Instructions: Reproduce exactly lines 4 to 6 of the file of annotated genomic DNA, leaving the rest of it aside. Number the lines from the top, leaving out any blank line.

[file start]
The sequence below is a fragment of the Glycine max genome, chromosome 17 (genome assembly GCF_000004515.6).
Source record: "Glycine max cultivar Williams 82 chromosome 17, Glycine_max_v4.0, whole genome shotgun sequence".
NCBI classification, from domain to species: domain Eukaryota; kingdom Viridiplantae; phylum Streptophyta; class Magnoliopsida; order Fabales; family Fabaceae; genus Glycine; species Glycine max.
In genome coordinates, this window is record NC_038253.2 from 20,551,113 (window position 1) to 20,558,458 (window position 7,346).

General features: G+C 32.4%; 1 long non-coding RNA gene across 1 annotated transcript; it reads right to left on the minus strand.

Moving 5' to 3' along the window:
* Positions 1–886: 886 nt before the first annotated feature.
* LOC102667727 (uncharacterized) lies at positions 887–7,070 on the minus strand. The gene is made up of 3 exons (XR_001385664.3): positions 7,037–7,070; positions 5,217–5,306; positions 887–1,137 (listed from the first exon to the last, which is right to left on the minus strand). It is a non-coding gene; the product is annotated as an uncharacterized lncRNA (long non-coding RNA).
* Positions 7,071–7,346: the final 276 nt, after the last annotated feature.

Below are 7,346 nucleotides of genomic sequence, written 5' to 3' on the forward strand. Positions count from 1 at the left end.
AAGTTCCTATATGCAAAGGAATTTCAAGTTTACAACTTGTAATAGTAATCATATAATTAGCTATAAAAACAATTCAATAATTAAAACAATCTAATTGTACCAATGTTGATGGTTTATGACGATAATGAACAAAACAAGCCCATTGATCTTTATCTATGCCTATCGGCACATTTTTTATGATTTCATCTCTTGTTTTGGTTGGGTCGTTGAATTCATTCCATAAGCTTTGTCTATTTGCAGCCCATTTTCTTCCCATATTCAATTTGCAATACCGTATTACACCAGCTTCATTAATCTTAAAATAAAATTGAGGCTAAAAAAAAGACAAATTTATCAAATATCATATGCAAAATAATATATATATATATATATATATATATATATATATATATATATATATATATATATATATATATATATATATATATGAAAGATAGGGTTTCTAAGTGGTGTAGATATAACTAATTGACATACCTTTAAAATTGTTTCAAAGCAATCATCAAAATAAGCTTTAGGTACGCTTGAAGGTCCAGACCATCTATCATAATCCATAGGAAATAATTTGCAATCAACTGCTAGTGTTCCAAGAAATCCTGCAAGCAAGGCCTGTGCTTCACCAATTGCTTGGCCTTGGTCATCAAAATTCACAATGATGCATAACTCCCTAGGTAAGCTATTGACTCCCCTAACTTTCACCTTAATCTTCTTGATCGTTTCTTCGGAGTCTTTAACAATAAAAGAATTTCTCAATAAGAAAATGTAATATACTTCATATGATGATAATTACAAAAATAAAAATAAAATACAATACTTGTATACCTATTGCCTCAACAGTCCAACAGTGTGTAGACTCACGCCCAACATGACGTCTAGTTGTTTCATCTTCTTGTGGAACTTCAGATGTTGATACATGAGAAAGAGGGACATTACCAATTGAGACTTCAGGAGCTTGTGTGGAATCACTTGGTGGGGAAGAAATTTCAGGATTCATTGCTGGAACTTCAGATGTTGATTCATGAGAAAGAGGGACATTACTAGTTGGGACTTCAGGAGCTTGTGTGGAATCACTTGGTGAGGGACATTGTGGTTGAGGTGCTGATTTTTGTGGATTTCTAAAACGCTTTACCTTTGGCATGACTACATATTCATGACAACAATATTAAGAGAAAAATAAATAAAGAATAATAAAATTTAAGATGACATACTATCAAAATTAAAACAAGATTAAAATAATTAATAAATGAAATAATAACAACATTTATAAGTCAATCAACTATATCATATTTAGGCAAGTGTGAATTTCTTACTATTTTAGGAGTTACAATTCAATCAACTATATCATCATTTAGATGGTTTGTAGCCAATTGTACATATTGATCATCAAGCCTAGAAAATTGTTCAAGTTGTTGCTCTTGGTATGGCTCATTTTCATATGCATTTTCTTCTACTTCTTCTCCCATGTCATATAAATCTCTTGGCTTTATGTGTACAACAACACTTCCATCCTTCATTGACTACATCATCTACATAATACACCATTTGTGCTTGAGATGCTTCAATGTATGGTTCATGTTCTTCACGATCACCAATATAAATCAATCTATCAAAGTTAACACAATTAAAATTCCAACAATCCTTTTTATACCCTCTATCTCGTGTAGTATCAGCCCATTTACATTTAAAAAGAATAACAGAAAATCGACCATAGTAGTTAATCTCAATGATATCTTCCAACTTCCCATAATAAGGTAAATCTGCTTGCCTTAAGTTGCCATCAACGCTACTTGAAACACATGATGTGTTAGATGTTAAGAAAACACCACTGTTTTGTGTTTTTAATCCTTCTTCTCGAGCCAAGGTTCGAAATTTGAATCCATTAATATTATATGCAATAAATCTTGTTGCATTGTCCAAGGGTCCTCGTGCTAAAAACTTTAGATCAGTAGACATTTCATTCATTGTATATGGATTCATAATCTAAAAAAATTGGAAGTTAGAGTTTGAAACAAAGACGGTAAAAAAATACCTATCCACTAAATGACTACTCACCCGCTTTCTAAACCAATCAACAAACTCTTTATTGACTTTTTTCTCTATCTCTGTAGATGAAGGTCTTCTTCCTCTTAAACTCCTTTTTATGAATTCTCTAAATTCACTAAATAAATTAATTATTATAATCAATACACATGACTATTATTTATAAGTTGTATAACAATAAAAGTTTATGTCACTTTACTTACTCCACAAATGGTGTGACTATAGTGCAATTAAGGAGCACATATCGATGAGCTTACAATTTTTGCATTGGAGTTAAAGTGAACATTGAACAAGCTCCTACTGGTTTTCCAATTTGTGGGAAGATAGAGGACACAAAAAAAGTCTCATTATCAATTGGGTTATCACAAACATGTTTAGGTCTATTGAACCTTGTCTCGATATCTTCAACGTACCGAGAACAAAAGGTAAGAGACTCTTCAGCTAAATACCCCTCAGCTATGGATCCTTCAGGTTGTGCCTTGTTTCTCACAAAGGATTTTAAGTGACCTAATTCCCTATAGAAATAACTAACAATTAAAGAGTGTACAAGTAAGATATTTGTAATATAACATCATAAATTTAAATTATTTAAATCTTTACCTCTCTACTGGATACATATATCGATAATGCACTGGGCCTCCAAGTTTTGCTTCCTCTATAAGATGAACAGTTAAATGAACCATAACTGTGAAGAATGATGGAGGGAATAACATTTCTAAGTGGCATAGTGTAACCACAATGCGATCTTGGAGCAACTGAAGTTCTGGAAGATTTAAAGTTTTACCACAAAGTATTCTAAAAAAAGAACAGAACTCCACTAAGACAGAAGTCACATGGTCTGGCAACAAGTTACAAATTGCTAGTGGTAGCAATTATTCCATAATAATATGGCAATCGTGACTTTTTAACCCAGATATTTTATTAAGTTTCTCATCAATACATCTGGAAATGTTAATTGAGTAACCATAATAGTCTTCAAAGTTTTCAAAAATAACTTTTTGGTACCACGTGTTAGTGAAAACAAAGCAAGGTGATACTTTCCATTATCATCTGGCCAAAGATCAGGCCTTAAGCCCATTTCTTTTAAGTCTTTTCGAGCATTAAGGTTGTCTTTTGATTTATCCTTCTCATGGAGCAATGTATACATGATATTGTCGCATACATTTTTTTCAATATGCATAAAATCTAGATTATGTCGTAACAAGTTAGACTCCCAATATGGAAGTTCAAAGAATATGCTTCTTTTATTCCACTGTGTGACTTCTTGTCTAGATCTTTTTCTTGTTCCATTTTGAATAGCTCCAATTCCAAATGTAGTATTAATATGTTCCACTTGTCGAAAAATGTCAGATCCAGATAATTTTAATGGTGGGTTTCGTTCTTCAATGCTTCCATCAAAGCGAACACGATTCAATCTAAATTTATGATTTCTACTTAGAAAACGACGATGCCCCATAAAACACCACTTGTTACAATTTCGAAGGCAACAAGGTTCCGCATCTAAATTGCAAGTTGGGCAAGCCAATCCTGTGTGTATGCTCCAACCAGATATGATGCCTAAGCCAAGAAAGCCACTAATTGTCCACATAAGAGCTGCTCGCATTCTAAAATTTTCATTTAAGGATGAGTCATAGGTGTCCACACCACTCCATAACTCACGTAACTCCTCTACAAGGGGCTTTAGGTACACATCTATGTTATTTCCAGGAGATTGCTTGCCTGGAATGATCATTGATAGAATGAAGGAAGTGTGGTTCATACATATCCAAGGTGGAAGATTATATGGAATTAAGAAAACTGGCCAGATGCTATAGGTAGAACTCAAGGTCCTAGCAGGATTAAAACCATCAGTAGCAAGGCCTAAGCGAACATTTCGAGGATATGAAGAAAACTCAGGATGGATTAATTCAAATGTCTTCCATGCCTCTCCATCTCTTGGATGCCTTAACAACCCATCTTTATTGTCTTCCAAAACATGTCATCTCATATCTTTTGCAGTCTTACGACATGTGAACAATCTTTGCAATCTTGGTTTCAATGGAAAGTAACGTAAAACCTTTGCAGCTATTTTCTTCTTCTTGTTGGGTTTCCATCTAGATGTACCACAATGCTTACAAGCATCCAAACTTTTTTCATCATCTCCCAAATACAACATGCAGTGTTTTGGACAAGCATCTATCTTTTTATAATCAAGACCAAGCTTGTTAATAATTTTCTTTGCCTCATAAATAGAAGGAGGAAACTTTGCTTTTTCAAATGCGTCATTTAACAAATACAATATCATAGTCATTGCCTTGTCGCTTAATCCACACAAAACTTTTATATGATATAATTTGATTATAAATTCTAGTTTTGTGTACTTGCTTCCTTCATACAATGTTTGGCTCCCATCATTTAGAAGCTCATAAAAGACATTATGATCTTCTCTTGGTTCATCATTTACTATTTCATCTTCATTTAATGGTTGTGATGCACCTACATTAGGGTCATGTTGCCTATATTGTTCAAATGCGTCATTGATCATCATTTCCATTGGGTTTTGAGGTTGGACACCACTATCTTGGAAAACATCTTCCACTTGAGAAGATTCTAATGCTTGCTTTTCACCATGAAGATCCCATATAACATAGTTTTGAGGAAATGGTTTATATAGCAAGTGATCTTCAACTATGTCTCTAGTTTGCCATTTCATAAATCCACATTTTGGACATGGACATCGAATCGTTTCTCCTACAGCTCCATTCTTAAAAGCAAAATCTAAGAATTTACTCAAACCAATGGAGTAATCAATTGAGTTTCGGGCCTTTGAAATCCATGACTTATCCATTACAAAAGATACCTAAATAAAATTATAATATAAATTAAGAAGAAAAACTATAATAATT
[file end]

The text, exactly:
In genome coordinates, this window is record NC_038253.2 from 20,551,113 (window position 1) to 20,558,458 (window position 7,346).

General features: G+C 32.4%; 1 long non-coding RNA gene across 1 annotated transcript; it reads right to left on the minus strand.

Moving 5' to 3' along the window: